Kate Hale, PhD

Postdoctoral Scholar | Institute of Northern Engineering | University of Alaska Fairbanks

Waiting for the ICECUBE to warm up to begin sampling the specific surface area of snow in Steamboat Springs, CO as part of CU-Boulder's Advance Snow Measurements course. Photo credit: Kehan Yang.

Becoming a snow scientist

Throughout the early stages of my career, I have been involved in a number of  projects across the snow community. From modeling the intricacies of catchment and continental water balance to instilling fundamentals in the classroom and propelling satellite missions, I strive to continually expand my snow skills and snow stories, becoming an expert in my field. Both my research projects and teaching yield the opportunities and challenges to further my experience as a snow scientist, effective communicator, and environmental professional.

Recent decreases in snow water storage in western North America

Publication linked here: Mountain snowpacks act as natural water towers, storing winter precipitation until summer months when downstream water demand is greatest. While previous studies have explored snow water equivalent trends, quantifying snowpack water storage in terms of its’ magnitude and duration has largely been ignored despite its importance to water availability for society and ecosystems. Across western North America, we introduce a Snow Storage Index (SSI), which represents the annual temporal phase difference between daily precipitation and surface water inputs – representing the sum of rainfall and snowmelt – weighted by relative volumes. Annual SSI values have decreased (p < 0.05) from 1950-2013 in over 25% of mountainous areas. The SSI decline is a result of significantly earlier snowmelt and rainfall in spring months, with additional declines in winter precipitation. Different from trends in snow water equivalent or snow fraction, the SSI represents the degree to which snow is delaying the timing and magnitude of surface water inputs relative to precipitation. The lag in timing between when precipitation falls and the delivery of that water is a fundamental component of the hydrologic cycle in snow-affected regions. The SSI offers a new perspective on changes in water delivery and related climatic sensitivities for hydrological and ecological applications (Hale et al., 2023).

Original high-resolution figures available for download linked here.

(a) Long-term average Snow Storage Index across the mountainous western cordillera, constrained to areas within each EPA Level III ecoregion where > 0 for 1950-2013. Black points represent SNOTEL stations in the USA and CanSWE stations in Canada. Spatially distributed VIC  data are shown in color, with darker blue (orange) shades indicating a greater (lower)  value. The twelve EPA Level III ecoregions of the western cordillera are outlined in black and are labeled as: i) North Cascades, ii) Cascades, iii) Eastern Cascade Slopes and Foothills, iv) Klamath Mountains, v) Sierra Nevada, vi) Blue Mountains, vii) Columbia Mountains/Northern Rockies, viii) Idaho Batholith, ix) Wasatch and Uinta Mountains, x) Canadian Rockies, xi) Middle Rockies, xii) Southern Rockies. Panels (b) and (c) show exemplar grid-cell daily average precipitation (P) and surface water input (SWI) data used to calculate  in the Sierra Nevada, and Southern Rockies, respectively; sine curves are shown with black lines. The vertical yellow dashed lines indicate the peak of each sine curve. The horizontal dashed arrows notate the temporal difference in the peak P and peak SWI. The vertical dotted arrows notate the amplitude of each select curve.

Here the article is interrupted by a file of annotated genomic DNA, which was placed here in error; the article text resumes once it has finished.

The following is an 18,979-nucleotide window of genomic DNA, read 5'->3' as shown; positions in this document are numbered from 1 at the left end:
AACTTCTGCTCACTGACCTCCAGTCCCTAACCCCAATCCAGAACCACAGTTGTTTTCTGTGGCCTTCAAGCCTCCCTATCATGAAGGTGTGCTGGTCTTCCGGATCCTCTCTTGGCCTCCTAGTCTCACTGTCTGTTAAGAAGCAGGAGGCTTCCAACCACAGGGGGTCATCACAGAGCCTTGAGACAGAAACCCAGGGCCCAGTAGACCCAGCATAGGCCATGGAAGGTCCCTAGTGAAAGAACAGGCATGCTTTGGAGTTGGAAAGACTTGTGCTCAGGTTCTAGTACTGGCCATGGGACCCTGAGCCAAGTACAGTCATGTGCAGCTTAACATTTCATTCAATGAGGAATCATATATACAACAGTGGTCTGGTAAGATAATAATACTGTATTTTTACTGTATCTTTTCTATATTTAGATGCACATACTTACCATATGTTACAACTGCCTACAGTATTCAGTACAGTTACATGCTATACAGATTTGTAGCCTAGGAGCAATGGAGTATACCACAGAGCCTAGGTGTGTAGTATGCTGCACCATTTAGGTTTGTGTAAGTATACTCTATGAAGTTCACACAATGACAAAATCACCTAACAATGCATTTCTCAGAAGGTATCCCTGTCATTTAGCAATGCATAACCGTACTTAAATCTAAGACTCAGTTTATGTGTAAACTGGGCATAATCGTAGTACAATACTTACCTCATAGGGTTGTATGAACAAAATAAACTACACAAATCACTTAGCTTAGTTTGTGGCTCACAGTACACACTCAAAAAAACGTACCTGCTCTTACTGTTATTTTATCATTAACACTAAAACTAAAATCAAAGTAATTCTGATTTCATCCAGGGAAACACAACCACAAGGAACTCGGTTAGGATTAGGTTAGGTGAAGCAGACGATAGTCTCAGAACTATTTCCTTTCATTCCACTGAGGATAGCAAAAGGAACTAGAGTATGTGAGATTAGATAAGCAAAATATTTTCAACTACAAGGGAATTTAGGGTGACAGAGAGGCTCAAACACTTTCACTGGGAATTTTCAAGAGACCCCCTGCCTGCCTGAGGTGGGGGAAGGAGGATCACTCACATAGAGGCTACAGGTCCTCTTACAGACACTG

Annual average Snow Storage Index compared to the Budyko anomaly per grid-cell, per eco-region across the western United States. All relationships are statistically significant (linear and Spearman rank p < 0.05). Shading represents the 95% confidence interval, and Variable Infiltration Capacity grid cells are colored by average annual aridity (). Corresponding slope, linear r2 values and Spearman rank correlation values (Rs) are listed in each panel. Positive Budyko anomalies indicate overproduction of streamflow, whereas negative Budyko anomalies indicate underproduction of streamflow. Black open circles indicate the Catchment Attributes and Meteorology for Large-Sample Studies data within each eco-region.

Effects of Snow Water Storage on Hydrologic Partitioning Across the Mountainous, Western United States

Publication linked here: In the montane western United States, where the majority of downstream water resources are derived from snowmelt, a warming climate threatens the timing and amount of future water availability. It is expected that the fraction of precipitation falling as snow will continue decreasing and the timing of snowmelt will continue shifting earlier in the year with unknown impacts on partitioning between evapotranspiration and streamflow. To assess this, we employ a Snow Storage Index (SSI) to represent the annual temporal phase difference between daily precipitation and daily modeled surface water inputs (SWI, the sum of rainfall and snowmelt), weighted by the respective amounts. We coupled the SSI metric with a Budyko-based framework to determine the effect of snow water storage on relative hydrologic partitioning across snow-influenced watersheds in the western U.S.

Greater snow water storage was positively correlated with greater hydrologic partitioning to streamflow, particularly in the North Cascades/Cascades (r2: 0.62), Blue Mountains (r2: 0.56), Canadian Rockies (r2: 0.55), Idaho Batholith, (r2: 0.48), and Columbia Mountains/Northern Rockies (r2: 0.45). The weekly SWI:P ratio was an equally strong predictor for hydrologic partitioning, particularly in mid-spring (e.g., March/April) in the same mountainous areas (r2: 0.62-0.74, across the same eco-regions). The retention of snow water storage and subsequent release of stored water in summer months resulted in increased hydrologic partitioning to streamflow. If SSI decreases with future warming, the volume of water partitioned streamflow will decrease non-uniformly across the western U.S. with substantial implications for ecosystems and agricultural, industrial, and domestic water supplies.